Literary Style Of Mark Twain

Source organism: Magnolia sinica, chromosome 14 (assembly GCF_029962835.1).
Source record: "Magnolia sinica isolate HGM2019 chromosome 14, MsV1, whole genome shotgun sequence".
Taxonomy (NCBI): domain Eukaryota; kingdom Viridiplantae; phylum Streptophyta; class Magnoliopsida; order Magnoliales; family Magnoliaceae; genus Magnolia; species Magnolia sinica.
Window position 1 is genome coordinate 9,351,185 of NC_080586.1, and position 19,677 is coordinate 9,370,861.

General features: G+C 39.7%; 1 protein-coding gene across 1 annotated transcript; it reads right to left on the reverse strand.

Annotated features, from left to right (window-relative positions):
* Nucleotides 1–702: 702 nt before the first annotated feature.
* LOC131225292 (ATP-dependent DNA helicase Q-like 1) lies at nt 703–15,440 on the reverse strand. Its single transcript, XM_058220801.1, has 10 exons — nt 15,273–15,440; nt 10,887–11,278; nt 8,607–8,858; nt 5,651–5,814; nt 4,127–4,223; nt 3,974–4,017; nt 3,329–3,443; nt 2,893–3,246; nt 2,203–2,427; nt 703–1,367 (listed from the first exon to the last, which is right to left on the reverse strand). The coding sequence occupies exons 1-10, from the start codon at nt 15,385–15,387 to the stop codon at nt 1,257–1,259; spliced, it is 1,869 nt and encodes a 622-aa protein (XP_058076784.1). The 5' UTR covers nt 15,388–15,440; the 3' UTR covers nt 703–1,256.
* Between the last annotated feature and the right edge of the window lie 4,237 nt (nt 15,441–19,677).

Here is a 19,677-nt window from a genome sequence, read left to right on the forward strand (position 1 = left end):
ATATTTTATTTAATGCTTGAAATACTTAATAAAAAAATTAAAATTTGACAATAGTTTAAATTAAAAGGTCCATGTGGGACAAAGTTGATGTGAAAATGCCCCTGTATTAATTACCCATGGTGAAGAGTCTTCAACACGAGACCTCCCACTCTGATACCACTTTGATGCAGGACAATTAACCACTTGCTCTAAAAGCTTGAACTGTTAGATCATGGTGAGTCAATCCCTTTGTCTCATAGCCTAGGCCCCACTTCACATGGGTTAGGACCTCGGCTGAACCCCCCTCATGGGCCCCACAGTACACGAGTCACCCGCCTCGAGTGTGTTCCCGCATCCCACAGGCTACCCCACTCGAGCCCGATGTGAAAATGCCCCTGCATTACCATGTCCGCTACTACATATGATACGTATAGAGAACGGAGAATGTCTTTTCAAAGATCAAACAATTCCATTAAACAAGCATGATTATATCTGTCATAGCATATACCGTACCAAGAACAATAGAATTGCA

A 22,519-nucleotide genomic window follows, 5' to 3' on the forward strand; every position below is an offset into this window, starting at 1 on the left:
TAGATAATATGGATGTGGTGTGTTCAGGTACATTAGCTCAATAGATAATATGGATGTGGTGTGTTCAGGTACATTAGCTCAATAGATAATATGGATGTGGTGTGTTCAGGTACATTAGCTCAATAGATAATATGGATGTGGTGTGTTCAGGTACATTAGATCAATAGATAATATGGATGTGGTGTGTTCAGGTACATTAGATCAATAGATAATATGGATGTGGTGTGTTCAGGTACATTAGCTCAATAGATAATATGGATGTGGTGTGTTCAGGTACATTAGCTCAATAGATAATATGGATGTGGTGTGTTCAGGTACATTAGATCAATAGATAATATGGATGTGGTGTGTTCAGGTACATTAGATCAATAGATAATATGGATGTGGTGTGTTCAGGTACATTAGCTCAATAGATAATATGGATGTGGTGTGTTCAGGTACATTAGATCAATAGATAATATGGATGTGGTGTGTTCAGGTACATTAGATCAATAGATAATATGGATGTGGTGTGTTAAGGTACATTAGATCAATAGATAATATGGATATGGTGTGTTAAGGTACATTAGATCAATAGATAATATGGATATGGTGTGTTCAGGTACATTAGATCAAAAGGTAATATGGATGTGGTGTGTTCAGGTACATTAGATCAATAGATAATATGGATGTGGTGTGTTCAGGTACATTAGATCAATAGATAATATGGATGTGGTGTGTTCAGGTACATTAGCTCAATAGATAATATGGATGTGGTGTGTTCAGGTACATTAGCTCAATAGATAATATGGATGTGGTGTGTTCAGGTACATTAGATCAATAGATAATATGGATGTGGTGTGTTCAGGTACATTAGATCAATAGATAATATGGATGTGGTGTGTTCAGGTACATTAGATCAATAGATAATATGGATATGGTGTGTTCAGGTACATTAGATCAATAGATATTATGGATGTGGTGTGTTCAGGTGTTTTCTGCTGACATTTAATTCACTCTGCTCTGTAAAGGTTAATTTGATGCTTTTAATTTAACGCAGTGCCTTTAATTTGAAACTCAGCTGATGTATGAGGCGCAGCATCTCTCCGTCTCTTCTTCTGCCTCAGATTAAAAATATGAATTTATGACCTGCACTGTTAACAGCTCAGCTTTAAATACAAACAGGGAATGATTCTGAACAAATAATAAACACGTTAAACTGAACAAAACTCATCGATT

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Mark Twain (the pen name used by Samuel Langhorne Clemens, 1835–1910) was the first major American writer to be born away from the East Coast – in the border state of Missouri. His regional masterpieces were the memoir Life on the Mississippi and the novels Adventures of Tom Sawyer and Adventures of Huckleberry Finn. Twain 's style – influenced by journalism, wedded to the vernacular, direct and unadorned but also highly evocative and irreverently humorous – changed the way Americans write their language. His characters speak like real people and sound distinctively American, using local dialects, newly invented words, and regional accents.Other writers interested in regional differences and dialect were George W. Cable, Thomas Nelson Page, Joel Chandler Harris, Mary Noailles Murfree (Charles Egbert Craddock), Sarah Orne Jewett, Mary E. Wilkins Freeman, Henry Cuyler Bunner, and William Sydney Porter (O. Henry). A version of local color regionalism that focused on minority experiences can be seen in the works of Charles W. Chesnutt (African American), of María Ruiz de Burton, one of the earliest Mexican American novelists to write in English, and in the Yiddish-inflected works of Abraham Cahan. William Dean Howells also represented the realist tradition through his novels, including The Rise of Silas Lapham and his work as editor of the Atlantic Monthly. Henry James (1843–1916) confronted the Old World-New World dilemma by writing directly about it. Although born in New York
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